Sri Lanka’s Six-Month Road Map at a glance

Sri Lanka’s Central Bank on Friday outlined the key measures and tools they will use to ensure macroeconomic & financial system stability in the country for the next six months.

• Intervene in the FX market by providing the funds to finance the country’s energy bills, and thereby to infuse liquidity

• Promote investments in Rupee denominated government securities with a guarantee on the exchange rate

• Strengthen mandatory conversion of export proceeds

• Request the Government to tax profits of Exporters at 28% and not 14% where forex is not repatriated and converted

• Expand the moratorium while also providing liquidity support to affected Finance Companies

• Stop Parate executions and repossession of vehicles in the next six months for pandemic-affected borrowers

• Share the burden of Pandemic losses suffered by local SMEs by allocating Rs. 15,000 mn towards interest accrued, through a mechanism which is to be worked out

• Use monetary policy tools to unwind monetary stimulus extended during the pandemic

• Use macroprudential tools as well as microprudential regulation and supervision to guide the financial sector towards sustained stability

• Facilitate Education and Health related forex outflows immediately

• Lift the ceiling imposed on Outward investment and Migration allowances in January 2022

• Discontinue cash margin deposit requirements on “nonessential/ non-urgent imports” with immediate effect

• Establish the International Transactions Reporting System (ITRS) to monitor foreign exchange transactions commencing 01 January 2022

• Monitor services related foreign exchange inflows and ensure due repatriation and conversion

• Replace maturing debt obligations with new inflows through nondebt sources, wherever possible

• Consider the possibility of buying back the entire issue of ISBs maturing in January 2022 and/or July 2022, if high discounts are prevalent in the market

• Replace maturing ISBs with Government-to-Government loans until ISBs/GDP ratio declines to 10% or less

• Take measures to improve Sovereign ratings

• Strengthen workers’ remittances through official channels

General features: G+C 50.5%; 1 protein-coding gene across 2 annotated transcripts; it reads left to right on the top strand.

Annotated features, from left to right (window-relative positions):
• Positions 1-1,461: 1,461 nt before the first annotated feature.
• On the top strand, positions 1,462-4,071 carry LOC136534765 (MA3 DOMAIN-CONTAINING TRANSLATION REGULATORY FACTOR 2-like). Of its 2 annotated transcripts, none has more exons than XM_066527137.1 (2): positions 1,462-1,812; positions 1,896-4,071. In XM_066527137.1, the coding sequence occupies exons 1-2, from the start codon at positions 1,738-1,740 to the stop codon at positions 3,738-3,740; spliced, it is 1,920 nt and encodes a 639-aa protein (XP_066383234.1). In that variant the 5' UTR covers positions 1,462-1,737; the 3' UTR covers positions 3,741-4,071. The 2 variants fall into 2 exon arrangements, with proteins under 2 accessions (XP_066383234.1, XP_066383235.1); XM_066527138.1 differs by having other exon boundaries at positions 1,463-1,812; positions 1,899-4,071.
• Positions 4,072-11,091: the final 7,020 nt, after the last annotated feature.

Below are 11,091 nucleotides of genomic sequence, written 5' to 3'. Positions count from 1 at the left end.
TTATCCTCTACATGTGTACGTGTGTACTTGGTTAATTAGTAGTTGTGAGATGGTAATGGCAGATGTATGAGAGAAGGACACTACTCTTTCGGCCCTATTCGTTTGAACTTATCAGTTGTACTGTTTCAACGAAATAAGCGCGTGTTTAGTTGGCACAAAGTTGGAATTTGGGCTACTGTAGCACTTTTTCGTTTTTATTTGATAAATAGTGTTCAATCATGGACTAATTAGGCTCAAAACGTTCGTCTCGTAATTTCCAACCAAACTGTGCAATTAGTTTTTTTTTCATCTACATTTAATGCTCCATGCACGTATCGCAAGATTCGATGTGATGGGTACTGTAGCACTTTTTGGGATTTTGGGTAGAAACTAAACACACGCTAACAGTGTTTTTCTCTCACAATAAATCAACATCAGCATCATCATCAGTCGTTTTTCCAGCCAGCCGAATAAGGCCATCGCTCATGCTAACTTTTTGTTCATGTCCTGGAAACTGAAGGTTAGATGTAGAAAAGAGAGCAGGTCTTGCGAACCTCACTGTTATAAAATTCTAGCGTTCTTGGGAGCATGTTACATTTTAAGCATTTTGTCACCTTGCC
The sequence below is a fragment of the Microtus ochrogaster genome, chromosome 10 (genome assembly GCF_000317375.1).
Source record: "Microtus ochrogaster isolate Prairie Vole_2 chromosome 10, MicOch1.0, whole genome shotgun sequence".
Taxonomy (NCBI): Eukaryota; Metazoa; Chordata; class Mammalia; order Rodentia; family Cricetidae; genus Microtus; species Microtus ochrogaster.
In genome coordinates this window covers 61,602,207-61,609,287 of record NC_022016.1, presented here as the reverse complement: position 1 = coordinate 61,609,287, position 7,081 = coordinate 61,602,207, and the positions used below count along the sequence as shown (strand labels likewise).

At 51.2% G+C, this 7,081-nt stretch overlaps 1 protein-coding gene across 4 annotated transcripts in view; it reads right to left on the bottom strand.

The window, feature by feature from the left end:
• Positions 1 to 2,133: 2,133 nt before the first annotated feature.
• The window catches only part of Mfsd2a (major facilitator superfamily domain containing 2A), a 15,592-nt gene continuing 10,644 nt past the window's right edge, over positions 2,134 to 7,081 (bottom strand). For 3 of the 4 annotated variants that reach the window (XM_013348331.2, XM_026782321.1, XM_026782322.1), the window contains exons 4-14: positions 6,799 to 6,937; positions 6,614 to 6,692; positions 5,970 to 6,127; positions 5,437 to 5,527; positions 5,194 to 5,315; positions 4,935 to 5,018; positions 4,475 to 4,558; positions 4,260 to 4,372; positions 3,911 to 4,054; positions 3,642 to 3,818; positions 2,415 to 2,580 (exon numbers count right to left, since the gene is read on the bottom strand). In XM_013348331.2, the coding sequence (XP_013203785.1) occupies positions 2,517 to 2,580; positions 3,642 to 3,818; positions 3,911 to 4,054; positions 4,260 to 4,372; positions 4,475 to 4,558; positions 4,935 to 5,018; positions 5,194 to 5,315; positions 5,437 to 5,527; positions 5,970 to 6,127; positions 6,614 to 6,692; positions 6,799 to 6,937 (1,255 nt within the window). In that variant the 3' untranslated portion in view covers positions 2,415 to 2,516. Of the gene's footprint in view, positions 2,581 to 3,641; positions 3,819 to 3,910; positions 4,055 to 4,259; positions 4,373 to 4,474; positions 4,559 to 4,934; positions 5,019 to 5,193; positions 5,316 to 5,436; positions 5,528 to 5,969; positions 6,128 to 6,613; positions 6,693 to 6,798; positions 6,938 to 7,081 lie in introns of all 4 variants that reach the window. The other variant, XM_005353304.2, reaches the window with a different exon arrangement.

• Encourage forex transactions through formal channels with the restoration of licenses of Money Changers

Direct benefits will accrue to the general public through:

− Facilitating education and health related forex outflows, including those made using credit cards
− Lifting of restrictions on the migration allowance in January 2022
− Facilitating fuel and other essential imports, thereby ensuring uninterrupted supplies
− Enhancing real returns to savers with the correction in deposit interest rates
− Supporting credit availability at reasonable lending interest rates
− Maintaining stable price levels, thereby easing cost of living
− Ensuring the stability of the financial system, thereby protecting savings of the public

Central Bank will aim for the following results by end March 2022…

• Gross Official Reserves to be enhanced to cover a minimum of 4 months of imports

• Foreign holding of 2.5% in Rupee denominated government securities
(USD 1,000 mn)

• Diversified SLDB investor base

• Stable exchange rate and stable interest rates

• Stronger Central Bank Balance Sheet with an improved Net Foreign Assets/Net Domestic Assets ratio

• Stronger banking and non-bank sector

• Weekly Treasury bill auction size of below Rs. 50 bn

• Real GDP growth of around 5% in 2021 and 6.5% in 1Q-2022

• Stabilised inflation at mid single digits

By end 2022, Central Bank expects further positive outcomes:

• Normalcy in economic activity with the COVID-19 pandemic being under
control, resulting in a real GDP growth of around 6%

• Inflation to stabilise in the middle of the desired 4-6% target range

• Interest rates to stabilise further

• Revival of tourism to lead to a better business sentiment

• Higher investment flows

• Improved macroeconomic fundamentals, resulting in improved
Sovereign ratings

• Stronger and disciplined economy